In order for the rover to photograph itself on the moon (another Google requirement), the camera team is positioning a large parabolic mirror on the robot’s side, much like a bus mirror. This should also yield a “money shot” showing sponsor logos, the rover, and (perhaps) Earth. (There’s also talk of having the rover’s bulldozer-like treads imprint a sponsor’s logo or other design in the lunar dust.)
Red Rover will roll up as close to the Apollo lander as possible without trampling any footprints, and with its zoom lens try to photograph the famous “We Came in Peace For All Mankind” plaque on the lander base.
Whittaker has no doubt that his rover will be up to the task. “The tough nuts are the precision landing and a soft landing,” he told the assembled Google Lunar X Prize teams and the press in May. “When we nail that, it’s an easy journey. No matter what it takes, the robot will get us there.”
WHITTAKER’S CONFIDENCE comes from a lifetime of working with machines. Born in 1948, he grew up mainly in Hollidaysburg, Pennsylvania, a railroad town nestled in a small valley near Altoona. His mother was a chemist who taught school, his father a World War II bombardier who later sold explosives for mining and road construction.
His parents encouraged him to roam, and by age six he was raiding the local junkyard for parts. One of his first constructions was a rocketship, with rudimentary propulsion cooked up from a chemistry set. At 16 he fixed up a Jaguar XK-120 (he ended up driving it for years), and he took a job swinging a hammer on the railroad lines, where he learned that bending iron requires as much finesse as brute force.
In the late 1960s, he left Pennsylvania for Princeton University, intending to study civil engineering, but interrupted his education to enlist in the Marines, one eye on the educational benefits. When Apollo 11 landed on the moon in July 1969, Whittaker was in basic training. He has no memory of the event; on Parris Island, South Carolina, he says, there was “no news in, no news out.”
After two years of service, he returned to Princeton, G.I. Bill in hand. Following graduation in 1973, he continued on to Carnegie Mellon, where in 1979 he received his doctorate. That year, the Three Mile Island nuclear reactor in Harrisburg had a partial meltdown. In response, Whittaker and his colleagues began building robots to monitor and clean the reactor’s contaminated basement. The experience spurred him to found CMU’s Field Robotics Center.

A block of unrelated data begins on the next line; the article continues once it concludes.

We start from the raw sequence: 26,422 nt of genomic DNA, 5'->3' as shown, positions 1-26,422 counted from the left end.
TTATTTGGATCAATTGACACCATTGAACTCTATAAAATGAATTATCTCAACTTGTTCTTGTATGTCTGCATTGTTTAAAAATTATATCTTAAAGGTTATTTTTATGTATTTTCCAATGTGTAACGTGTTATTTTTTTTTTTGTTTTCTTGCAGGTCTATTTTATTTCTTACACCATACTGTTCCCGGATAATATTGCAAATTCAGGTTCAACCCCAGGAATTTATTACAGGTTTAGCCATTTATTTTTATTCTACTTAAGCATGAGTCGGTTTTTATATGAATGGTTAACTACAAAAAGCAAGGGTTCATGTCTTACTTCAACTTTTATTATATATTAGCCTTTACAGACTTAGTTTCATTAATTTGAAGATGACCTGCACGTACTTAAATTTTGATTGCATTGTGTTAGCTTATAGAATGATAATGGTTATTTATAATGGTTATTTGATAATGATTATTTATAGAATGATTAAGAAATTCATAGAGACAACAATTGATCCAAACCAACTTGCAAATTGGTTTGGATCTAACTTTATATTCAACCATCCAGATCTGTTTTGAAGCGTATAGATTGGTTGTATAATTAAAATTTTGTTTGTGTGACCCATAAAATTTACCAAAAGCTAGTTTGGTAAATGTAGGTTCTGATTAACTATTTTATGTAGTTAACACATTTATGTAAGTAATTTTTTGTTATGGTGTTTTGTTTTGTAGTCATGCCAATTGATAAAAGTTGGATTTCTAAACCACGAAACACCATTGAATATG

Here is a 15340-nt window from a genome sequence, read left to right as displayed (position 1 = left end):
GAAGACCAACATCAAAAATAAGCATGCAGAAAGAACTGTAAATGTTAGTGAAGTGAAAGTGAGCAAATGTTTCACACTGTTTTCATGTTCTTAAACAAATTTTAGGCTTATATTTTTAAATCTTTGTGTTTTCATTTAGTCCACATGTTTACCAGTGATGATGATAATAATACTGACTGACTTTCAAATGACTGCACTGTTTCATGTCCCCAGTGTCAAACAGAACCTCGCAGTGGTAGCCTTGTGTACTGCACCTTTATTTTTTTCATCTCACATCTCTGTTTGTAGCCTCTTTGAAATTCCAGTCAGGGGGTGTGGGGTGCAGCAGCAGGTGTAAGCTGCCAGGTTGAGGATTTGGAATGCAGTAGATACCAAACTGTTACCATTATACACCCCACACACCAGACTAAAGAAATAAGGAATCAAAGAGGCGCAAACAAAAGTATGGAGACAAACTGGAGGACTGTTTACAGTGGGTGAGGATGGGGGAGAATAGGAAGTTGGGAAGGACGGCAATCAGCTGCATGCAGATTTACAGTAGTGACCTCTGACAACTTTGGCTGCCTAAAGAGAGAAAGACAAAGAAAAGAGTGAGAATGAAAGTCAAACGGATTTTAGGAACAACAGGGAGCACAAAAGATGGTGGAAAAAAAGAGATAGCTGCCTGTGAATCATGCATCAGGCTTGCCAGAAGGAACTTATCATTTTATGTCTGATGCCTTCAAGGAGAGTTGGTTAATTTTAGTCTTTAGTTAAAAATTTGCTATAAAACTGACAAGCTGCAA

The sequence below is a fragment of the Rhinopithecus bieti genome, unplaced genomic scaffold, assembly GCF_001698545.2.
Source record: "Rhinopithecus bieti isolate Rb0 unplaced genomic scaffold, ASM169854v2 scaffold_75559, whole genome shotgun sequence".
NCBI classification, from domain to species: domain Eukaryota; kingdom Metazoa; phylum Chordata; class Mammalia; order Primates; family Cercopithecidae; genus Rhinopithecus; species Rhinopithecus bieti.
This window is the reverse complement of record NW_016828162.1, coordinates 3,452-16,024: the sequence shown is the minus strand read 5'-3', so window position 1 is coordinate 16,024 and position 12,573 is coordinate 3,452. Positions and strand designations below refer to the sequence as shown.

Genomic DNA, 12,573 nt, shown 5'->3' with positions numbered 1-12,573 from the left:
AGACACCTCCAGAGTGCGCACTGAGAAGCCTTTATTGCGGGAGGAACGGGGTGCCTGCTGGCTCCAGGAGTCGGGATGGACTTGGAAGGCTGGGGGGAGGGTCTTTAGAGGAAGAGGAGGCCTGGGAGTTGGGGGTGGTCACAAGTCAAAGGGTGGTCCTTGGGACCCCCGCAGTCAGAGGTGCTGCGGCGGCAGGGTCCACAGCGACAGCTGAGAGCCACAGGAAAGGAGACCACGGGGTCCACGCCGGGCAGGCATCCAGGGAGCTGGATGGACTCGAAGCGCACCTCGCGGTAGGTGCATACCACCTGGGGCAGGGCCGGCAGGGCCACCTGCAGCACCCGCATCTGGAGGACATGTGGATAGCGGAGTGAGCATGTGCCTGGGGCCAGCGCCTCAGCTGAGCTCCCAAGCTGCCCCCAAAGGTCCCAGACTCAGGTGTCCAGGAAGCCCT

In the mid-1980s, space beckoned. When NASA initiated a new class of low-cost Discovery planetary missions, Whittaker began pitching proposals, but none succeeded. The space agency did, however, fund a meteorite-hunting robot, Zoë, which the CMU team operated in Antarctica and Chile’s Atacama desert. On another Antarctic expedition, a walking robot named Dante tried to rappel into an active volcano, but got stalled by a kink in its fiber optic cable. A later version, Dante II, descended into an Alaskan volcano, a simulation of the harsh conditions on other worlds.
Meanwhile, Whittaker continued building robots for dirty, dangerous, and difficult jobs on Earth. After the 2002 collapse of the Quecreek mine in central Pennsylvania, which trapped nine coal miners, Whittaker and his students built two subterranean robots, Groundhog and Ferret, to show that they could map mines and perhaps prevent future flooding accidents. In 2004, Whittaker entered the first DARPA challenge, which he won on his third try, in 2007. Not all of his machines have worked perfectly, but all have worked, and many have been built on a tight schedule.
On a visit to Robot City last summer, I saw the Astrobotic team putting the prototype Red Rover through rigorous testing. In the back seat of a van that serves as a makeshift mission control, CMU software engineer Nathaniel Fairfield and a colleague used three laptops to run the rover’s navigation, safety, and control systems. The operators, who also wrote the software, could see what the robot saw as it drove, with a five-second delay built in to simulate actual moon operations. In some situations, the rover will have to “think” for itself without human input—for example, when navigating a slope.